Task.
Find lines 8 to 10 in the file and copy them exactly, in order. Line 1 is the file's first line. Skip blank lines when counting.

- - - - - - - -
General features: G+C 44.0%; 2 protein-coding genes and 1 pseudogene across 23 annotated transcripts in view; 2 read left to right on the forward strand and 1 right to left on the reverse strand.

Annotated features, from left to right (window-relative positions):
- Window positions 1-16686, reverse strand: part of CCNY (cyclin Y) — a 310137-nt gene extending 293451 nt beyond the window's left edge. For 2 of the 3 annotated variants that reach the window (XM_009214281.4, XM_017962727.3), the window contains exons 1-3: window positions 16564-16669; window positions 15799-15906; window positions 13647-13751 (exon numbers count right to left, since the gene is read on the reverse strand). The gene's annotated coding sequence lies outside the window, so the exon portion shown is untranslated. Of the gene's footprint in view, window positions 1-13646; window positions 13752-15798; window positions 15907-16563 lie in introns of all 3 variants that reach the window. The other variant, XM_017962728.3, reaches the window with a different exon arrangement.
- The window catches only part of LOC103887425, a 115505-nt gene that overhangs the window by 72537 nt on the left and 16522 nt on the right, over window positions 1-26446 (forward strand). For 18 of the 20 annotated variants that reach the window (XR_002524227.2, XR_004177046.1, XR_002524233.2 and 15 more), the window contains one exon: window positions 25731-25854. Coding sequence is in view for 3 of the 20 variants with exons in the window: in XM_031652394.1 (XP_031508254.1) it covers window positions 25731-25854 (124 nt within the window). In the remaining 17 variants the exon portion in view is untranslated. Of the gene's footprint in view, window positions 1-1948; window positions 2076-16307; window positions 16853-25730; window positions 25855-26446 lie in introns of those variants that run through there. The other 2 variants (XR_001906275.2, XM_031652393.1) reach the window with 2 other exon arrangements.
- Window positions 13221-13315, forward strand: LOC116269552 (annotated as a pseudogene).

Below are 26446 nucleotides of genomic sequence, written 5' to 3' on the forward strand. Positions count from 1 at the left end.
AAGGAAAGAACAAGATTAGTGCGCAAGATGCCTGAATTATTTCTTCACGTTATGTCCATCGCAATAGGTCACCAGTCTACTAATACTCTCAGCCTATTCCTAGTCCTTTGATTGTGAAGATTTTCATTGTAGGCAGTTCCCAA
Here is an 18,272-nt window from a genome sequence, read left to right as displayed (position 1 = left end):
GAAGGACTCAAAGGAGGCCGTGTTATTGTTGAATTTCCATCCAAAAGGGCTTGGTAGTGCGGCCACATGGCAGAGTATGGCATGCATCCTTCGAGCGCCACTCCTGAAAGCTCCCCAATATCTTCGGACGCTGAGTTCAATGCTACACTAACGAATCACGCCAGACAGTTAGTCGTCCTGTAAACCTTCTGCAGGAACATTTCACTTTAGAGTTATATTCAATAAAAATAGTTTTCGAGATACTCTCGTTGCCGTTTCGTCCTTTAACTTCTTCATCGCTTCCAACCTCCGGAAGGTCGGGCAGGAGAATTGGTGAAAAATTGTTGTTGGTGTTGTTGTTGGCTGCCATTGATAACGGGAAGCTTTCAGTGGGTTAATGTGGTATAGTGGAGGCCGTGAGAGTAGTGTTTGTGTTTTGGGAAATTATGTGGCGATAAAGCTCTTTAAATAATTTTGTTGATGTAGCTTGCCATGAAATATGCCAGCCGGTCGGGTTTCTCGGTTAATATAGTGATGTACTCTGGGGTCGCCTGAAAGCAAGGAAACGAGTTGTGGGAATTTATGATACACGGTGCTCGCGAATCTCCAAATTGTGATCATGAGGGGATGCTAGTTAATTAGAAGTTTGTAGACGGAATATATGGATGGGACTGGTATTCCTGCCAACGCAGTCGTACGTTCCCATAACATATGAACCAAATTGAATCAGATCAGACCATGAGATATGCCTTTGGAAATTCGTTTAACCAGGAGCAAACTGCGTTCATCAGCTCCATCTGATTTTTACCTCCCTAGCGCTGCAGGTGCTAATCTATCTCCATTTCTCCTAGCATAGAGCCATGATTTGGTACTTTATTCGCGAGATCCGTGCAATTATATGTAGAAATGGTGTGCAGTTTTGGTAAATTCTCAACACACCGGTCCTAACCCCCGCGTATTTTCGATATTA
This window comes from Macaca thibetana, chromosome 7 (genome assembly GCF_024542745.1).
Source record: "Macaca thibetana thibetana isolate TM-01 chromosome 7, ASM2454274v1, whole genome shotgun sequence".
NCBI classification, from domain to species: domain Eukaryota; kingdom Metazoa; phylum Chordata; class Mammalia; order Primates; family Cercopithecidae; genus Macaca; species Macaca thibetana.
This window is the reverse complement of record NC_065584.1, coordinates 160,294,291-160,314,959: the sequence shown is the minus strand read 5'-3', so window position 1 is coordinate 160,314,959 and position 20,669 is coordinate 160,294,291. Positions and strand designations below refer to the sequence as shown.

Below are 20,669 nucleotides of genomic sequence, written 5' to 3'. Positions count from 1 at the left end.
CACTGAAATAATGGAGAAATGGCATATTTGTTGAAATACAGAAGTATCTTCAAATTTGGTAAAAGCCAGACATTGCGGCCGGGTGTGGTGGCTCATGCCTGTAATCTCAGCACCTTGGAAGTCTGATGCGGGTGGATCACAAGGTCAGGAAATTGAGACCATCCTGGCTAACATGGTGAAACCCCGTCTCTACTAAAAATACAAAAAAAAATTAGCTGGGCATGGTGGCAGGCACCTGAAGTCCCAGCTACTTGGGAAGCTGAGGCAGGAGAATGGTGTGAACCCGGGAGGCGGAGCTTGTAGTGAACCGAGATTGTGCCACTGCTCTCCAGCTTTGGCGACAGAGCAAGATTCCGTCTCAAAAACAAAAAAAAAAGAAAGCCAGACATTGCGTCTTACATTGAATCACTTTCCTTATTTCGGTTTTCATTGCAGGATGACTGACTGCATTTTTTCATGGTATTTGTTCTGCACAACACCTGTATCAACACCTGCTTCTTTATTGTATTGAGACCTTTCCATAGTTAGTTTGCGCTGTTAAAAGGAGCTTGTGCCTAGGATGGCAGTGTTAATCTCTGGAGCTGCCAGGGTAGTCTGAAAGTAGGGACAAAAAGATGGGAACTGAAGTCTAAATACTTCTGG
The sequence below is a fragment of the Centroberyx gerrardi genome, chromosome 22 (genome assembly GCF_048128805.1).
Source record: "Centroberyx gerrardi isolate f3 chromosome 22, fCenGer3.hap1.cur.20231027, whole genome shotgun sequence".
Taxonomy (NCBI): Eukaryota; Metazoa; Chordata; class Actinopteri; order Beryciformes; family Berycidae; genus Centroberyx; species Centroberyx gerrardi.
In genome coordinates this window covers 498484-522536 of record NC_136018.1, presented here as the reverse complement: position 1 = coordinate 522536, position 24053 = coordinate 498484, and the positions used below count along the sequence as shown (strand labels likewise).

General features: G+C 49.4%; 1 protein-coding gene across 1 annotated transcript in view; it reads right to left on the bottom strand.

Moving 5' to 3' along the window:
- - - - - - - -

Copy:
Here is an 18,272-nt window from a genome sequence, read left to right as displayed (position 1 = left end):
GAAGGACTCAAAGGAGGCCGTGTTATTGTTGAATTTCCATCCAAAAGGGCTTGGTAGTGCGGCCACATGGCAGAGTATGGCATGCATCCTTCGAGCGCCACTCCTGAAAGCTCCCCAATATCTTCGGACGCTGAGTTCAATGCTACACTAACGAATCACGCCAGACAGTTAGTCGTCCTGTAAACCTTCTGCAGGAACATTTCACTTTAGAGTTATATTCAATAAAAATAGTTTTCGAGATACTCTCGTTGCCGTTTCGTCCTTTAACTTCTTCATCGCTTCCAACCTCCGGAAGGTCGGGCAGGAGAATTGGTGAAAAATTGTTGTTGGTGTTGTTGTTGGCTGCCATTGATAACGGGAAGCTTTCAGTGGGTTAATGTGGTATAGTGGAGGCCGTGAGAGTAGTGTTTGTGTTTTGGGAAATTATGTGGCGATAAAGCTCTTTAAATAATTTTGTTGATGTAGCTTGCCATGAAATATGCCAGCCGGTCGGGTTTCTCGGTTAATATAGTGATGTACTCTGGGGTCGCCTGAAAGCAAGGAAACGAGTTGTGGGAATTTATGATACACGGTGCTCGCGAATCTCCAAATTGTGATCATGAGGGGATGCTAGTTAATTAGAAGTTTGTAGACGGAATATATGGATGGGACTGGTATTCCTGCCAACGCAGTCGTACGTTCCCATAACATATGAACCAAATTGAATCAGATCAGACCATGAGATATGCCTTTGGAAATTCGTTTAACCAGGAGCAAACTGCGTTCATCAGCTCCATCTGATTTTTACCTCCCTAGCGCTGCAGGTGCTAATCTATCTCCATTTCTCCTAGCATAGAGCCATGATTTGGTACTTTATTCGCGAGATCCGTGCAATTATATGTAGAAATGGTGTGCAGTTTTGGTAAATTCTCAACACACCGGTCCTAACCCCCGCGTATTTTCGATATTA
This window comes from Macaca thibetana, chromosome 7 (genome assembly GCF_024542745.1).